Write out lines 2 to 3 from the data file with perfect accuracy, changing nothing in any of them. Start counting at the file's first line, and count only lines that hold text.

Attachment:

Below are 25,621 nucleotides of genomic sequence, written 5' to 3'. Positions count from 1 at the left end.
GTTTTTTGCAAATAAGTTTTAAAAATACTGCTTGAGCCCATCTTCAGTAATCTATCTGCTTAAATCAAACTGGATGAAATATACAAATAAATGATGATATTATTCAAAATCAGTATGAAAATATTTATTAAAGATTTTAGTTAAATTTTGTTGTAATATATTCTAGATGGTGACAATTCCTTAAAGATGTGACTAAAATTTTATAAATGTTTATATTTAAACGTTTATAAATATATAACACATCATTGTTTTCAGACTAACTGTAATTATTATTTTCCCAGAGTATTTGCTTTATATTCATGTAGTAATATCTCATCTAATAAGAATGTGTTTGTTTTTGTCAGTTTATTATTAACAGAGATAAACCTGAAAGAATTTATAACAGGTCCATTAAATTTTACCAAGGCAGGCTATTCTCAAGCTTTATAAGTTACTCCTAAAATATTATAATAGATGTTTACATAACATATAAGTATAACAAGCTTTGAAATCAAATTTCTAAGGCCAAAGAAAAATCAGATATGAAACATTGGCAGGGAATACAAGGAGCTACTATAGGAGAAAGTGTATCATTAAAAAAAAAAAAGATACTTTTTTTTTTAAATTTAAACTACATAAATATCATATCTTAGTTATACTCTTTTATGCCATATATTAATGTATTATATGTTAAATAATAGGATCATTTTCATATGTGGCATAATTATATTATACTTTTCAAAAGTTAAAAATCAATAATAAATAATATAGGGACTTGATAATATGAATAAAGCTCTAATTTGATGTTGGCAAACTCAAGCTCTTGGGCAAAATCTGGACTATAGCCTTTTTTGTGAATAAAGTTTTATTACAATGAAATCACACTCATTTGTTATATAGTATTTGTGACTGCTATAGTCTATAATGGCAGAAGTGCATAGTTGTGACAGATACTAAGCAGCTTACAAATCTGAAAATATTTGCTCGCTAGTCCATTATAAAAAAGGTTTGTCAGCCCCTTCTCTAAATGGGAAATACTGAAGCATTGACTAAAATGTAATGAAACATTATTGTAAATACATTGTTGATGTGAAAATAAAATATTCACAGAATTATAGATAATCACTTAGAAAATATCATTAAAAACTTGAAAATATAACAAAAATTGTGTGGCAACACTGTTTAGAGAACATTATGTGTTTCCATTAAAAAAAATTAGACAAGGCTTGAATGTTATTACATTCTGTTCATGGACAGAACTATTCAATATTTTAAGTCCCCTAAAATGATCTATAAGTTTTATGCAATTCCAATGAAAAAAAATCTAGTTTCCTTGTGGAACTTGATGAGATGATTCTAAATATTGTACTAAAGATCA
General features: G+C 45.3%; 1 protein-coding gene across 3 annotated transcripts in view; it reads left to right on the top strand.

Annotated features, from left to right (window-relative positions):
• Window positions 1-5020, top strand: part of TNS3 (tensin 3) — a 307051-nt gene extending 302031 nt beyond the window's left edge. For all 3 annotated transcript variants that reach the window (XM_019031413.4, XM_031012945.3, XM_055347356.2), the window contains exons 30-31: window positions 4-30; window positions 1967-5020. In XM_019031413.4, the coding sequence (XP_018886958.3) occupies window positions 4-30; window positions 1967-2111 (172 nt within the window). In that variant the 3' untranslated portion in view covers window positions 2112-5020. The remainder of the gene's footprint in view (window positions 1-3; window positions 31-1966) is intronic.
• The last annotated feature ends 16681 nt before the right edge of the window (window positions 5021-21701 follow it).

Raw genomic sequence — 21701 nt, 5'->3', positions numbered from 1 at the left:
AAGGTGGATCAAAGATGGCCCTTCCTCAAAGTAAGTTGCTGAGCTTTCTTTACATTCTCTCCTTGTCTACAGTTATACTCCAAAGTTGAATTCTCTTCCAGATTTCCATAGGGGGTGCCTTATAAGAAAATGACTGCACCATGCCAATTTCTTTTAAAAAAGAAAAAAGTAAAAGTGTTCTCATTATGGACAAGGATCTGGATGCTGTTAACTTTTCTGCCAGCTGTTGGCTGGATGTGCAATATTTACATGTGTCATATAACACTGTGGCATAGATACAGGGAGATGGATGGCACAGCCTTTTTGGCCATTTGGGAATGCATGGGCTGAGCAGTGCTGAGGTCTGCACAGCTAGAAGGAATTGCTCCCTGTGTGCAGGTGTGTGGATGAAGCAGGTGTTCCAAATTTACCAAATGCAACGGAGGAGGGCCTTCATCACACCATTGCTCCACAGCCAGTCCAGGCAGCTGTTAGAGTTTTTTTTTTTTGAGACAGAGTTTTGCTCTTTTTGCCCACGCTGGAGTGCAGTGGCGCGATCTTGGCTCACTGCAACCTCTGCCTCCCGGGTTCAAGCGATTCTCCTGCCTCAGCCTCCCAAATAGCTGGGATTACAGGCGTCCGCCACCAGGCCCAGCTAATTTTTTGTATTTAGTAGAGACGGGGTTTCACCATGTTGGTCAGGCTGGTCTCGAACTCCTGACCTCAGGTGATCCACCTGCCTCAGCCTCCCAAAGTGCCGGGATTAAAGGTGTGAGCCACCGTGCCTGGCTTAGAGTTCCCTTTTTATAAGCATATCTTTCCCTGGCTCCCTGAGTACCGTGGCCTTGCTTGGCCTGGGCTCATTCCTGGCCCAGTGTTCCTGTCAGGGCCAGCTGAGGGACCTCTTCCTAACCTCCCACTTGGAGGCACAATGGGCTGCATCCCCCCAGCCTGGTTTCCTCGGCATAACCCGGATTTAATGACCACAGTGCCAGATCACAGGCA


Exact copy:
GTTTTTTGCAAATAAGTTTTAAAAATACTGCTTGAGCCCATCTTCAGTAATCTATCTGCTTAAATCAAACTGGATGAAATATACAAATAAATGATGATATTATTCAAAATCAGTATGAAAATATTTATTAAAGATTTTAGTTAAATTTTGTTGTAATATATTCTAGATGGTGACAATTCCTTAAAGATGTGACTAAAATTTTATAAATGTTTATATTTAAACGTTTATAAATATATAACACATCATTGTTTTCAGACTAACTGTAATTATTATTTTCCCAGAGTATTTGCTTTATATTCATGTAGTAATATCTCATCTAATAAGAATGTGTTTGTTTTTGTCAGTTTATTATTAACAGAGATAAACCTGAAAGAATTTATAACAGGTCCATTAAATTTTACCAAGGCAGGCTATTCTCAAGCTTTATAAGTTACTCCTAAAATATTATAATAGATGTTTACATAACATATAAGTATAACAAGCTTTGAAATCAAATTTCTAAGGCCAAAGAAAAATCAGATATGAAACATTGGCAGGGAATACAAGGAGCTACTATAGGAGAAAGTGTATCATTAAAAAAAAAAAAGATACTTTTTTTTTTAAATTTAAACTACATAAATATCATATCTTAGTTATACTCTTTTATGCCATATATTAATGTATTATATGTTAAATAATAGGATCATTTTCATATGTGGCATAATTATATTATACTTTTCAAAAGTTAAAAATCAATAATAAATAATATAGGGACTTGATAATATGAATAAAGCTCTAATTTGATGTTGGCAAACTCAAGCTCTTGGGCAAAATCTGGACTATAGCCTTTTTTGTGAATAAAGTTTTATTACAATGAAATCACACTCATTTGTTATATAGTATTTGTGACTGCTATAGTCTATAATGGCAGAAGTGCATAGTTGTGACAGATACTAAGCAGCTTACAAATCTGAAAATATTTGCTCGCTAGTCCATTATAAAAAAGGTTTGTCAGCCCCTTCTCTAAATGGGAAATACTGAAGCATTGACTAAAATGTAATGAAACATTATTGTAAATACATTGTTGATGTGAAAATAAAATATTCACAGAATTATAGATAATCACTTAGAAAATATCATTAAAAACTTGAAAATATAACAAAAATTGTGTGGCAACACTGTTTAGAGAACATTATGTGTTTCCATTAAAAAAAATTAGACAAGGCTTGAATGTTATTACATTCTGTTCATGGACAGAACTATTCAATATTTTAAGTCCCCTAAAATGATCTATAAGTTTTATGCAATTCCAATGAAAAAAAATCTAGTTTCCTTGTGGAACTTGATGAGATGATTCTAAATATTGTACTAAAGATCA
General features: G+C 45.3%; 1 protein-coding gene across 3 annotated transcripts in view; it reads left to right on the top strand.